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Be patient with those who haven't grown up

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POSTED: March 2, 2011 9:38 a.m.

Q: Our 19-year-old daughter is dating a 19-year-old boy, who, in general, we like. He’s not a partier, he doesn’t smoke or drink, he’s serious about his education and he has a rational career plan mapped out. Our daughter also is a responsible, level-headed girl. The problem is that the boyfriend’s response to almost anything my daughter says is a cut or put-down, a dismissal of her accomplishment or mocking. She says his father does the same thing to him, his brother and their mother; so to him, it’s “normal.” Our daughter is an upbeat, confident person by nature, but I know a constant stream of negativity eventually will wear down even the most self-assured person. I have tried calling him out on this in a humorous way, to no effect. My husband is restraining himself from giving this kid a poke in the nose! Any suggestions are welcome!
A: I suggest you obtain a copy of the Feb. 19-20 (weekend) edition of The Wall Street Journal and read “Where Have All the Good Men Gone?” by Kay Hymowitz. Or, go out and get her book “Manning Up: How the Rise of Women Has Turned Men Into Boys (Basic Books, out March 1), from which the WSJ article is excerpted. It surely will put this problem into a fresh perspective.
Hymowitz’s basic premise is that whereas adolescence for males and females was, not so long ago, between 13 and 18, inclusive, that’s no longer the case. Today’s girls are growing into women and accepting adult responsibilities much faster and more effectively than are today’s boys, for whom adolescence now extends through their 20s and even, for many, into their 30s.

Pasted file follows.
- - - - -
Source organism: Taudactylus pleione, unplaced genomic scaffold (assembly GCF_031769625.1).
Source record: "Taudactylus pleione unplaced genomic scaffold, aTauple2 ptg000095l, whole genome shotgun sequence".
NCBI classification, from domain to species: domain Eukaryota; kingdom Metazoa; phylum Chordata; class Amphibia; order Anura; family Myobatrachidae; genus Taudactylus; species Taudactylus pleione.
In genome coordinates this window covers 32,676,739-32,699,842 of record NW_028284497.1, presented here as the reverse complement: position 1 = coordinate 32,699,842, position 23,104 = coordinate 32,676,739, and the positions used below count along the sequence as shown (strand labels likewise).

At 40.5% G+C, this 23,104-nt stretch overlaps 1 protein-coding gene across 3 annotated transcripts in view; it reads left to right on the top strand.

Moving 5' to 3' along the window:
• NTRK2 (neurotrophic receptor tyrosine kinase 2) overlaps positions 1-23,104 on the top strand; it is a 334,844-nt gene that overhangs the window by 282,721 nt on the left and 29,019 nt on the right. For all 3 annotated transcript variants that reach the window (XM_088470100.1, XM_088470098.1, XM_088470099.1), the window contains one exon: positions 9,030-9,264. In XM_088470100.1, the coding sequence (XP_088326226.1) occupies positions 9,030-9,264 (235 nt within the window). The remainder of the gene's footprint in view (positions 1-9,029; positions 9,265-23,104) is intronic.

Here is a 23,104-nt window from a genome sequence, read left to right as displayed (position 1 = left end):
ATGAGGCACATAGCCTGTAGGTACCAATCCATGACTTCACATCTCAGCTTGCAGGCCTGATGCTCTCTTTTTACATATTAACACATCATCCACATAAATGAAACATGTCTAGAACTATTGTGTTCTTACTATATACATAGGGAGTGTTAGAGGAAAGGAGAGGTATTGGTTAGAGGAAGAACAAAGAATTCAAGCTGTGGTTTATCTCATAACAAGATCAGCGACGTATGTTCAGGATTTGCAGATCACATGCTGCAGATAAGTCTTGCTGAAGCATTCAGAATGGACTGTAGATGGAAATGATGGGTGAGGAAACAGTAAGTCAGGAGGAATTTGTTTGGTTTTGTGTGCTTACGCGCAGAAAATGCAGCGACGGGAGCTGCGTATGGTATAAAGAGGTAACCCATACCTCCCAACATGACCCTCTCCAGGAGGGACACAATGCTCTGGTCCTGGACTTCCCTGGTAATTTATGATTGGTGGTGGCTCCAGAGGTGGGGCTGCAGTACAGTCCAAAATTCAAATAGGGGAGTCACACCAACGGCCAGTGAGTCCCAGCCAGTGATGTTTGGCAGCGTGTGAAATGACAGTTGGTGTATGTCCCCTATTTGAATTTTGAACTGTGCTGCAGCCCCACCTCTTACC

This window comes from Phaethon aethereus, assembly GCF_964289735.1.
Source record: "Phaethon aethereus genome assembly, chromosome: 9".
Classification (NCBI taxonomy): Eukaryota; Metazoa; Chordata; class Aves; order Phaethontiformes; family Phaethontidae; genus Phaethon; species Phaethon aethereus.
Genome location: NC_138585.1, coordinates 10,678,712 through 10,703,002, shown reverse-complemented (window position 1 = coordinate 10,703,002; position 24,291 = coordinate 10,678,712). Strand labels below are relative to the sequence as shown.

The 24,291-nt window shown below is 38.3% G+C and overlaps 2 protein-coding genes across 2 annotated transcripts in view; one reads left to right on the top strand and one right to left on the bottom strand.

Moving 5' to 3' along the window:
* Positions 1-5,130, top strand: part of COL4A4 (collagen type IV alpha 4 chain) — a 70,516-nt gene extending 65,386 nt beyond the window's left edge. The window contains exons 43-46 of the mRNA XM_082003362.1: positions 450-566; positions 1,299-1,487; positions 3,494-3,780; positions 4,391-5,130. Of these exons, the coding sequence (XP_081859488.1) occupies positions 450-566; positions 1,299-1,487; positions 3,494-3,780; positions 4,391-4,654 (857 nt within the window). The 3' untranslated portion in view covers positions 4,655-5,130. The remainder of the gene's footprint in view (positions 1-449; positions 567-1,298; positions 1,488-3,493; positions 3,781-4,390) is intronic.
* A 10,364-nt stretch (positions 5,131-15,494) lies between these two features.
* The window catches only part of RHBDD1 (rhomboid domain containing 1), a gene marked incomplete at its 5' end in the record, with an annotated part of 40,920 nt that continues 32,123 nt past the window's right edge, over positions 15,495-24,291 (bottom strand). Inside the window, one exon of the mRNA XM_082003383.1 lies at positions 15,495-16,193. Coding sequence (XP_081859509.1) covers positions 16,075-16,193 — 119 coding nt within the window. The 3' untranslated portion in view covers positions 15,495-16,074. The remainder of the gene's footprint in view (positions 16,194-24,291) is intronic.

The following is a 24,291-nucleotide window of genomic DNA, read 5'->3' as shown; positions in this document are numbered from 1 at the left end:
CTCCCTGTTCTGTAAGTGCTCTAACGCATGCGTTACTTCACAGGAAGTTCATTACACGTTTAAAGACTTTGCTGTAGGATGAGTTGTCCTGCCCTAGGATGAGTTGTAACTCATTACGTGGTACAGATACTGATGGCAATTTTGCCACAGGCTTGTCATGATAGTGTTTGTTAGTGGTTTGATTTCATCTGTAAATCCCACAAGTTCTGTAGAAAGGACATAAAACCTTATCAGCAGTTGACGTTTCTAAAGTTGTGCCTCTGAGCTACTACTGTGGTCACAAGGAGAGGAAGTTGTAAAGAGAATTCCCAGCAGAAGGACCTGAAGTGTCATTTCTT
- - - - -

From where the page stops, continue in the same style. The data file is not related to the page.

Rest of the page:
Your daughter’s boyfriend is an exception to the rule, obviously. He’s not into partying, playing video and online games, proving that he can drink more beer than his friends and still remain conscious and dressing in oversized, ill-fitting clothes that make him look like a 6-foot toddler. From your description, he’s a find! Do everything you can to keep him!
So he has one annoying habit. OK. Can we all overlook this? Can you persuade your husband not to poke him in the nose? Please? For your daughter’s sake? I mean, the likelihood of her finding another boy her age who has a coherent plan for the future (as opposed to “I planning on winning ‘American Idol’ and then replacing Jon Bon Jovi as lead singer of Bon Jovi” — don’t laugh…I’ve heard pretty much the equivalent more than once) is slim.
This talent for sarcasm most likely is the influence of the “family” sitcoms his generation has consumed, in which the constant stream of put-downs is supposed to be funny (unfortunately, for many Americans, it is). His attempts at bad humor are probably symptomatic of a certain amount of social insecurity. I would forgive him for that. He’s simply got some growing up to do. That’s forgivable, isn’t it?
Lastly, I encourage you to let your daughter deal with this in her own way, in her own time. Growing up for this young man means letting go of this annoying habit. Growing up for your daughter means helping him learn the value of letting go of this annoying habit. In short, stay out of it. And definitely don’t poke him in the nose. That’s against the law.

A, psychologist, Rosemond answers questions on his website at www.rosemond.com.

 

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